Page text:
Filling the vacuum vacated by ISIS

It would seem that the defeat of ISIS, at least in Syria and in Iraq, is coming near. Already  in October 2016 security analysts predicted the defeat of ISIS, as reported in express. Since then, the noose has been drawn closer and tighter.

In Mosul, reports (like aljazeera) are corroborating that neighborhoods held by ISIS are completely surrounded by anti-ISIS coalition forces.  According to theguardian, key Mosul sites have been seized from ISIS. cbsnews summarized “ISIS is cornered, desperate and leaving a trail of destruction in Mosul”.  Reports have surfaced regarding the leader of ISIS, al-Baghdadi, who has apparently abandoned Mosul and gone into hiding (see independent).

Losing Mosul has been projected to spell the end of ISIS’s ability to further control areas in Iraq. A bizarre coalition of Iraqi army, Kurdish Peshmerga fighters, Shia militias, Turkish forces, US airstrikes and others has brought about a change of tide.

The Syrian front is also nearing some kind of outcome. As reported on cbsnews, many areas in Syria are being liberated from ISIS strongholds. Although the battle still continues in Aleppo, it would seem that the Syrian army with the help of Russian military, have been able to re-conquer most of the city.

The Syrian front is no less complex than the Iraqi one. What began as a civil war around the legitimacy of the Assad regime has erupted into a full blown multi-state battle between ISIS and anti-ISIS coalitions. With Russia, Turkey, Iran, Afghan, Pakistani and other Shiite militias intertwined in the military efforts. As reported in bbc, it would seem that at least a quarter of ISIS territory has been already liberated.

With President Trump pledging to defeat ISIS and even signing an executive order to plan the defeat of ISIS in thirty days, it would seem that we are at a crucial stage.  It always takes the US some time to make the move, but once it does, history has shown us that that is a decisive moment. During the second world war, it took Pearl Harbor to draw the US into the war, three years into the bloody battles, but once that happened it was decisive.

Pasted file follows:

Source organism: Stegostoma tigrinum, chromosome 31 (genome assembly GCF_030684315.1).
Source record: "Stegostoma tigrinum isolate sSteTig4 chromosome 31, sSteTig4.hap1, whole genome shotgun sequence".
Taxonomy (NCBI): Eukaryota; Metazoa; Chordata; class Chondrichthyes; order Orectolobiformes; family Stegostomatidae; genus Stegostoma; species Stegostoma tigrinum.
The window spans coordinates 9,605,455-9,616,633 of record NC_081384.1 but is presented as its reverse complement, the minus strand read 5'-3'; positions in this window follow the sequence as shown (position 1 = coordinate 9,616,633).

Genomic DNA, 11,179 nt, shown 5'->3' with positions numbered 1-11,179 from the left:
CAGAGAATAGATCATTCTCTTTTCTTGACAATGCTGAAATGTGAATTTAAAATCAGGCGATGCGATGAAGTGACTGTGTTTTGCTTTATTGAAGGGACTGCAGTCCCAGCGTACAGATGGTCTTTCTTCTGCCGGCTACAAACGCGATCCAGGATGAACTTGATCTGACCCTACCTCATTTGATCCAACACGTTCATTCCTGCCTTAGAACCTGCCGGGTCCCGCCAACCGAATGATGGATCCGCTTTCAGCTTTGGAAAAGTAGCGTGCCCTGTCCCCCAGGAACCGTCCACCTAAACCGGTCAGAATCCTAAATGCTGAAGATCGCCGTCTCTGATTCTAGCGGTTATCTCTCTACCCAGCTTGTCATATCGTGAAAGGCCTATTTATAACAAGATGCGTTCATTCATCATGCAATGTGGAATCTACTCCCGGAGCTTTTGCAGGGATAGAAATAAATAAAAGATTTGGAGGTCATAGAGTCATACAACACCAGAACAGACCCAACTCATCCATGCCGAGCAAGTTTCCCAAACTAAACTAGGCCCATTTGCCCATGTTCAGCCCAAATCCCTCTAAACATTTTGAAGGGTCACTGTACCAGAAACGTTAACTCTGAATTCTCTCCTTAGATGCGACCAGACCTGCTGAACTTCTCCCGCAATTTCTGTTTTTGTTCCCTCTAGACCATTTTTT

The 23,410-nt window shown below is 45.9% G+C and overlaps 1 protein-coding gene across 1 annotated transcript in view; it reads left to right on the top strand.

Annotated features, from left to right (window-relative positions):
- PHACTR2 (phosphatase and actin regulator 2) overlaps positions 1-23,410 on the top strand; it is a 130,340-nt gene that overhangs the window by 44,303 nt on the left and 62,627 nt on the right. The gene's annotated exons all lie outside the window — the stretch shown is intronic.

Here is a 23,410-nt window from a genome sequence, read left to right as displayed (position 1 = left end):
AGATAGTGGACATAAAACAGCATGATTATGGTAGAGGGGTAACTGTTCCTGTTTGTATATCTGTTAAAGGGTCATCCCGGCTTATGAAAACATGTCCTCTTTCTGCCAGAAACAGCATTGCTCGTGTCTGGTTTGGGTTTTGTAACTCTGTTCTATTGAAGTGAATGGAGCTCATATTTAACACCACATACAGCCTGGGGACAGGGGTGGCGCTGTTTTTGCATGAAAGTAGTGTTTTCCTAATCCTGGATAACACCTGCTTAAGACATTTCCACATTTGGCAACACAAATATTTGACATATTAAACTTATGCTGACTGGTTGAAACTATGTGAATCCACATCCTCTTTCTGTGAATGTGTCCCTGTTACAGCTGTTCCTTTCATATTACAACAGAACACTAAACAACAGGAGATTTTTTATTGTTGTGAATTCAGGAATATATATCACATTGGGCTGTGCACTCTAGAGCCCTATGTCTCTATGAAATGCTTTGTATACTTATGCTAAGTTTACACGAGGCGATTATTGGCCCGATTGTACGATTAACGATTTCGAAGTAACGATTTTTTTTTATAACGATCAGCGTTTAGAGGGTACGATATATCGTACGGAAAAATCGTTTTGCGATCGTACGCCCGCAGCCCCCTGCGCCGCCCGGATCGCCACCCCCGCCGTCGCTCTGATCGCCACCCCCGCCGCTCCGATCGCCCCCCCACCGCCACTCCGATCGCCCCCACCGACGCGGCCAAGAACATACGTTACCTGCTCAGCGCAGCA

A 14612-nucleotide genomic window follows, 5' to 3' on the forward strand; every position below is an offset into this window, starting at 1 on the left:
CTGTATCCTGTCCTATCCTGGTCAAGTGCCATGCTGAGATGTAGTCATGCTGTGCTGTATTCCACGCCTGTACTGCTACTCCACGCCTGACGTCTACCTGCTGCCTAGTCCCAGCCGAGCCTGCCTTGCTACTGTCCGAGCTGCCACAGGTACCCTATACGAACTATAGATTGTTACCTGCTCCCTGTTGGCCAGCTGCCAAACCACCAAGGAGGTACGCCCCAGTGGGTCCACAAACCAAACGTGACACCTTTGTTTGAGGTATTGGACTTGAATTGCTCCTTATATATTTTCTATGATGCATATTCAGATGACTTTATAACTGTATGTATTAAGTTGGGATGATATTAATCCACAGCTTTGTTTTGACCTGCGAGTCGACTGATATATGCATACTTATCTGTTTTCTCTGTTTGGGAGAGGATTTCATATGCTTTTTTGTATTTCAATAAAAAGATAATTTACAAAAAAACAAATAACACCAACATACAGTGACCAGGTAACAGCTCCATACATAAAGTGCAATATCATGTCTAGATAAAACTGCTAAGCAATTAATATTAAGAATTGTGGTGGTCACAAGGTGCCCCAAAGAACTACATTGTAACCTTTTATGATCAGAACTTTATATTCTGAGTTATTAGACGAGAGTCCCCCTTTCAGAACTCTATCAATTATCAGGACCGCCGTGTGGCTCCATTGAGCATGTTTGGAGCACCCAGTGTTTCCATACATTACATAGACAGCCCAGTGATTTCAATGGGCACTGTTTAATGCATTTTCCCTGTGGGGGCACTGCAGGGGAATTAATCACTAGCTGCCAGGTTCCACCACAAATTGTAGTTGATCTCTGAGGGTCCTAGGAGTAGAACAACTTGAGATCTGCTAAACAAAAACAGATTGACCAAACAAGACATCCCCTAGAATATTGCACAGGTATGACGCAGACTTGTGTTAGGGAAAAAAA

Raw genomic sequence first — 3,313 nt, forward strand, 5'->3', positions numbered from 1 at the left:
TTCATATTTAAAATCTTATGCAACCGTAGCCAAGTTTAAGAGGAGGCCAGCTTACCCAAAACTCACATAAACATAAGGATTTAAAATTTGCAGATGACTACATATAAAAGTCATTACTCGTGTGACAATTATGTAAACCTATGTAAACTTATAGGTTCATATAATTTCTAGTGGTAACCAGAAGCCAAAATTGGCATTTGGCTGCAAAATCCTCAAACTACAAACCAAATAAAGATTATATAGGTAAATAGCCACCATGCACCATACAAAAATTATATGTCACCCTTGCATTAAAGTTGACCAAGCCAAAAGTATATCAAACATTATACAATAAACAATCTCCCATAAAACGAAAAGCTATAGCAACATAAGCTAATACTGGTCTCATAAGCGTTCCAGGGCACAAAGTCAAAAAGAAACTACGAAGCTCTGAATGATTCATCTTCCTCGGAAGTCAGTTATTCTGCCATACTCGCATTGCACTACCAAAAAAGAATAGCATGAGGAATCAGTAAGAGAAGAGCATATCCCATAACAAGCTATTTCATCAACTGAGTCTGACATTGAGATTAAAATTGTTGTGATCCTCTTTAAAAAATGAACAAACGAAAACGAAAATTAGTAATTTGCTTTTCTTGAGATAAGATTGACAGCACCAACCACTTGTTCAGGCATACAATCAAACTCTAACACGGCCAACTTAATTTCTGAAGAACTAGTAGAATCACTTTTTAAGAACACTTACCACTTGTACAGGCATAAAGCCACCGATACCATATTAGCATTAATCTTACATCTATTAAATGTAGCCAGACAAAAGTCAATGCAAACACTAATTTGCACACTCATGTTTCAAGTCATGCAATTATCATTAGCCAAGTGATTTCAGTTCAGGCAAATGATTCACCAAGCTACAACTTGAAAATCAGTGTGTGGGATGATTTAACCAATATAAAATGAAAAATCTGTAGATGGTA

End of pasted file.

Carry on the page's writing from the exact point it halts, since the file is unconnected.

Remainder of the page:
So, it is time to start asking the question about the day after – who will fill the vacuum?

After WWII, we witnessed the ally forces splitting the territories amongst themselves, laying the foundation for decades long “Cold War” between the US (NATO) and Russia (Warsaw pact).

In Iraq, it is quite clear that Iran will maintain tremendous influence over any future political settlement, thus expanding the Shiite arc of influence way beyond the Persian Gulf.

What about Syria?

Assad is too weak and shattered to control anything. Russia, with all its might and power, will not camp down in Syria, thousands of miles away from homeland. Turkey may want to stay, but it would not seem to be feasible long term.

The real danger is an Iranian direct or proxy takeover, like it has done in Lebanon (with Hezbollah), in Yemen (with the Houthis) and in Iraq. Moreover – they have flooded the area with proxy fighters. Already the washingtonpost has warned that “thousands of Shiite militiamen” have led the charge in Syria, all loyal to Iran. These militias have bolstered Iran’s influence in Syria, alarming even officials in Assad’s government.  Philip Smyth, an expert on Shiite militias is quoted stating “they are building a force on the ground that, long after the war, will stay there and wield a strong military and ideological influence over Syria for Iran.” Iran is there to stay. They will fill the vacuum, expanding Shiite influence from the Persian Gulf to the Mediterranean, unless action is taken to avoid it.

Mistakes have been made in the past, like with the splitting of regions of influence following WWII. A bigger mistake would be to allow an entity like Iran to fill such a vacuum. It would seem that it is time for the powers to start planning the day after.

 

Related articles:

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